She Was a Big Freak
Betty Davis Gets Some Shine from Light in the Attic
Great inventors rarely go unpunished. Galileo got thumped by the Inquisition. Nikola Tesla was practically written out of history by his rival, Thomas Edison. And until Seattle imprint Light in the Attic saw fit to reissue her music, Betty Davis languished in obscurity. Luckily, deluxe new editions of her early '70s releases Betty Davis and They Say I'm Different finally promise to introduce Davis to audiences beyond the rare-groove set.
Davis was an original in every regard. On the cover of her first album, she rocks over-the-knee, silver lamé boots; her look for the Different sleeve is Funkadelic-goes-to–Paradise Island, complete with javelins. Musically, she fused funk, rock, soul, and blues. Her singing can hardly be called pretty, but it was a force to reckon with. Lyrically, songs like "If I'm in Luck I Might Get Picked Up" and "Don't Call Her No Tramp" surpass then-conventional notions of sexual equality, while "Anti-Love Song" and "He Was a Big Freak" explicitly put male paramours in their place.
"In terms of point of view, and expressing ideas of identity and sexuality, these were really interesting lyrics," says Oliver Wang, who contributes extensive liner notes to the two reissues. "It wasn't what you would find someone like [James Brown lieutenants] Lyn Collins or Marva Whitney singing about."
"She was this force of personality, writing all her own songs, and eventually producing her own albums," Wang continues. "She's this fascinating aberration. She wasn't the mouthpiece for a male producer or songwriter, but an independent black female artist in the early 1970s."
Even before she cut albums, she was an inventor. Born Betty Mabry, the former fashion model earned her famous surname during a brief marriage to Miles Davis in the late '60s. He was her first big experiment. She introduced him to new music—Sly & the Family Stone, Jimi Hendrix—and a new tailor.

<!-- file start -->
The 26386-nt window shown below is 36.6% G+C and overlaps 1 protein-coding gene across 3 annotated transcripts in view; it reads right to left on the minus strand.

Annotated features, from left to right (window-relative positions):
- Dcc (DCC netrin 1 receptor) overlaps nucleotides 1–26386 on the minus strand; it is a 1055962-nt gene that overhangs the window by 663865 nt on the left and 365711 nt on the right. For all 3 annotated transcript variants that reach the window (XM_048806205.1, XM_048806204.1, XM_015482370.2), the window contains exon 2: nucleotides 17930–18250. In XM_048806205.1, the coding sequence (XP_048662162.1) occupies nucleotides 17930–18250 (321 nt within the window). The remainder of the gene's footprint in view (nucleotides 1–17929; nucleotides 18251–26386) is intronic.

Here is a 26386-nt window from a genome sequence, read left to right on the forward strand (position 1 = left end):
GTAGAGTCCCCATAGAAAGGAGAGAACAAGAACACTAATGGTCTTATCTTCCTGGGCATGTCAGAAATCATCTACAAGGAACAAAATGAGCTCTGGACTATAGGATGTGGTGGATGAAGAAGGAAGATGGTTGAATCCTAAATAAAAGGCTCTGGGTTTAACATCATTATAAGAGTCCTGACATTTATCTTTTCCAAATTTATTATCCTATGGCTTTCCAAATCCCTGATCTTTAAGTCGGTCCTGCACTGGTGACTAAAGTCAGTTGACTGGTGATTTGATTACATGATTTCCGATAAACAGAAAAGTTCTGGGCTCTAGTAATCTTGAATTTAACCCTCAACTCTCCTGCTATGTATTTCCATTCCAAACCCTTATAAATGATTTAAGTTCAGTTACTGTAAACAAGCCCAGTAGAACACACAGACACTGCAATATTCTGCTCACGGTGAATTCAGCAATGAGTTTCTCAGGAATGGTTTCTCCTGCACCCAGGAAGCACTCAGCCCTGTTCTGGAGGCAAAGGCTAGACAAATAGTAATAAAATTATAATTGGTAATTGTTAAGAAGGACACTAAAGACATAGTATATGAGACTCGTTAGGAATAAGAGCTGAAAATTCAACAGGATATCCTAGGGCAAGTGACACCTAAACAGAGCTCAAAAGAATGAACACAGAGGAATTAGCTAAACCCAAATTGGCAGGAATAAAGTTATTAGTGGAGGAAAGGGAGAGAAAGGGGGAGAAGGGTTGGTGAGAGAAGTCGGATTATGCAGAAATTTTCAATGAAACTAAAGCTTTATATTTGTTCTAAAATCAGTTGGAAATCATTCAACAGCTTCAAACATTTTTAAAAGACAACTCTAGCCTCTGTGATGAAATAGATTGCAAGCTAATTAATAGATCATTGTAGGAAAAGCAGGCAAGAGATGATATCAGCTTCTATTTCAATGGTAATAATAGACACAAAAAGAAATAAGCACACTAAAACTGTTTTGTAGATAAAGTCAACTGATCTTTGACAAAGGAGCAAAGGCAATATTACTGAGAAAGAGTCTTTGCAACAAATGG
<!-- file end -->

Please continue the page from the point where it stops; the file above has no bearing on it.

Although Miles is dismissive of Betty in his autobiography, her contributions did not go unrecognized. "The people around [Miles]—Herbie Hancock, Carlos Santana—will be the first ones to say, 'Yo, that whole Bitches Brew phase? That was Betty,'" confirms Wang.
Davis had already made inroads before she cut her debut LP, writing songs for the Chambers Brothers and the Commodores and recording two pop singles. But the difference between those early efforts and Betty Davis is night and day. "Someone who might have heard of Betty Mabry at that point, and then listened to her on that first album, would have been like, 'Oh my God, is this the same person?'" says Wang.
On Betty Davis, her sidemen and producer included members of Santana, Sly & the Family Stone, and Graham Central Station, plus Journey guitarist Neal Schon. Sylvester and the Pointer Sisters sang back-ups. On her second album, she assumed even more control, hiring a new band and overseeing production herself.
Yet Betty Davis, the unfettered wild woman, was also an invention. She ran in social circles with Hendrix, Eric Clapton, and Marc Bolan, but is remembered by colleagues as a quiet individual who shied away from drugs and booze. "But in the studio and onstage, music really transformed her," says Wang.
Davis made one more album, Nasty Gal, released in 1975. After two different follow-ups were shelved, she retired. In part, theorizes Wang, she was a victim of her own independence. Because she sought to control every facet of her own career, she eschewed outside management. "She wanted to knock down the gates herself. But that's really hard for any artist to do, let alone a black female artist."
Nor was time on her side. Just a few years after Davis withdrew, musicians like Nona Hendryx and Grace Jones were completely overhauling notions of how black women should sound, look, and act. "If [Betty] had waited five years, and come out during the punk era, she would have killed it," insists Wang. Only now does the world finally seem ready for Davis. Whether they are aware of her work or not, pop stars like Kelis and Macy Gray embody the same fiery spirit she pioneered.
And maybe Davis—who lives quietly in Pennsylvania today—is ready for the world. "I have heard talk that she might get back into making music again, which I think would be great," Wang says. "Who knows if that is going to happen or not, but if she is even just entertaining the idea, that is really exciting news."